Re: [xmca] concept as gambit

From: Victor (
Date: Fri Nov 18 2005 - 14:43:01 PST

It's late and I should have turned in an hour ago, so I hope this will do.

Subjective activity can be unpacked into 3 basic terms.

1. Subject, which is the self-producing (reproducing) entity

2. Subjectivity (understood in psychology as "self"), which is
self-reflection or what EVI calls the reflective plane of activity.

3. Subjective product, which is the embodiment of interaction in the imaged
object or array of objects. The corporeally embodied form of the activity
of social man,

Just a bit of elaboration:

The subject is in fact an object that is a subject by virtue of its rational
activity, non-conscious, unconscious or conscious.

Subjectivity is the reflexive activity of a subject that is aware of itself
as an active entity or object, i.e. that is able to "make his life activity
itself the object of his will and of his consciousness" [Marx, Estranged
Labour, 1844]

The subjective product is necessarily an imagined object or array of objects
or model of social activity reified, objectified (and de-objectified),
alienated and the sublating alienation:

As the internal pattern of the activity of consciousness, as a pattern
"immanent in the consciousness", ideality can have only an illusory, only a
phantasmal existence. It becomes real only in the course of its reification,
objectification (and deobjectification), alienation and the sublation of
alienation [Ilyenkov, "The Concept of the Ideal 1977"].

The subject as object is the externally detectable agent, subjectivity is a
negation of the subject as object in the "spiritual (internal activity " of
the agent, and the subjective product is in its turn the negation of the
negation of spirit in the embodiment of spirit as imagined object/s internal
to the agent.

The subjective product is the negation of the objectivity of social ideals
or conversely:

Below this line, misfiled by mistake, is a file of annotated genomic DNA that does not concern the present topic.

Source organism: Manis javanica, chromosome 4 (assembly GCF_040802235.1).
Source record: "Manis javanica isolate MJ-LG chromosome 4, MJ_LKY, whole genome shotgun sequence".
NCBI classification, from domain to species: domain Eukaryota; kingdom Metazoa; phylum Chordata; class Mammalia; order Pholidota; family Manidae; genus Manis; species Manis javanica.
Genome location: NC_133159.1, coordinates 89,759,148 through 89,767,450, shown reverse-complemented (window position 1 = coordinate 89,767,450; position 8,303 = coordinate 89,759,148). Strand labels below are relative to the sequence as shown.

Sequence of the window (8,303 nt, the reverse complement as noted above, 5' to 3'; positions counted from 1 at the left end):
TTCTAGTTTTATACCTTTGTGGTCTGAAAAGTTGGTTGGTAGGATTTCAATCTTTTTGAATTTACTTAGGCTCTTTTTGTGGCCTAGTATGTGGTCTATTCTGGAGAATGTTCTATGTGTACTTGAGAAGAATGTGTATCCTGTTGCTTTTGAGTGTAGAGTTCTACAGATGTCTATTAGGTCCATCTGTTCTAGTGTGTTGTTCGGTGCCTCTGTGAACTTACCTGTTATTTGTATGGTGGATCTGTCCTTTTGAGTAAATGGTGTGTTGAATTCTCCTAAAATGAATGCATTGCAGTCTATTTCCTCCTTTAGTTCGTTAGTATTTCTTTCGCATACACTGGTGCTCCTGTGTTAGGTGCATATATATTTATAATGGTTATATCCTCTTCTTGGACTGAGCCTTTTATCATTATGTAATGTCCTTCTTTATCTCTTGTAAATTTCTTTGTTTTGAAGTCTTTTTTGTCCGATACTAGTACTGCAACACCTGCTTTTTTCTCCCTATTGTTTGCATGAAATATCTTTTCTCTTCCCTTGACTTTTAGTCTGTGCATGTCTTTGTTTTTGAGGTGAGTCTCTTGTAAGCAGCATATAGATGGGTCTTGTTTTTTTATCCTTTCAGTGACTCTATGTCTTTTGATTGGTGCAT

"Here ideal form actually does stand in opposition to individual
consciousness and individual will as the form of the external thing
(remember Kant's talers) and is necessarily perceived precisely as the form
of the external thing, not its palpable form, but as the form of another
equally palpable thing that it represents, expresses, embodies, differing,
however, from the palpable corporeality of both things and having nothing in
common with their sensuously perceptible physical nature [op cit.]".

The "gambit" is the transformation of the subjective product into an
objective social form, as a symbol or set of symbolic representations, in
the course of its realization in social interaction. The process whereby the
subjective product becomes a contribution to social interaction is
necessarily one in which its subjective origins and forms are sublated in
its new socially significant symbolic form as a strictly social object.
While neither subjectivity nor the subjective product are actual components
of objective social activity, subjectivity and its products sublated in the
forms of participation in social activity transmit the negation of the ideal
that is implicit in every individual social act. In this sense the ideal is
the very opposite of social inertia, but the dynamic outcome of the
continual concatenation of the collaborative activity of community.

Victor Friedlander-Rakocz
----- Original Message -----
From: "Martin Packer" <>
To: "eXtended Mind, Culture, Activity" <>
Sent: Friday, November 18, 2005 18:37
Subject: Re: [xmca] concept as gambit

> Victor,
> Could you unpack this for me? The subject acts. Reflects upon that
> activity
> and in doing so acquires a self. Since the activity is social, the
> acquired
> self is socially defined. OK. But subjectivity? Exists in the fact of
> reflection? Is a psychological condition?
> I understand Mary to be saying (and interpreting Anna as saying) that
> subjectivity is first of all in activity. You seem to see subjectivity as
> (only? primarily?) in reflection.
> Am I understanding you?
> Martin
> On 11/18/05 2:35 AM, "Victor" <> wrote:
>> The subjectivity of the conscious subject, he who reflects upon his
>> activities and thereby acquires a self, is not in the properties of the
>> product of his reflection but in the otherwise empty fact of his
>> reflection.
>> This view is mirrored in Symbolic Interactionism of GH Mead and Dewey in
>> their presentation of the self, i.e. subjectivity as a psychological
>> condition, as propertyless, without specifiable characteristics or form.
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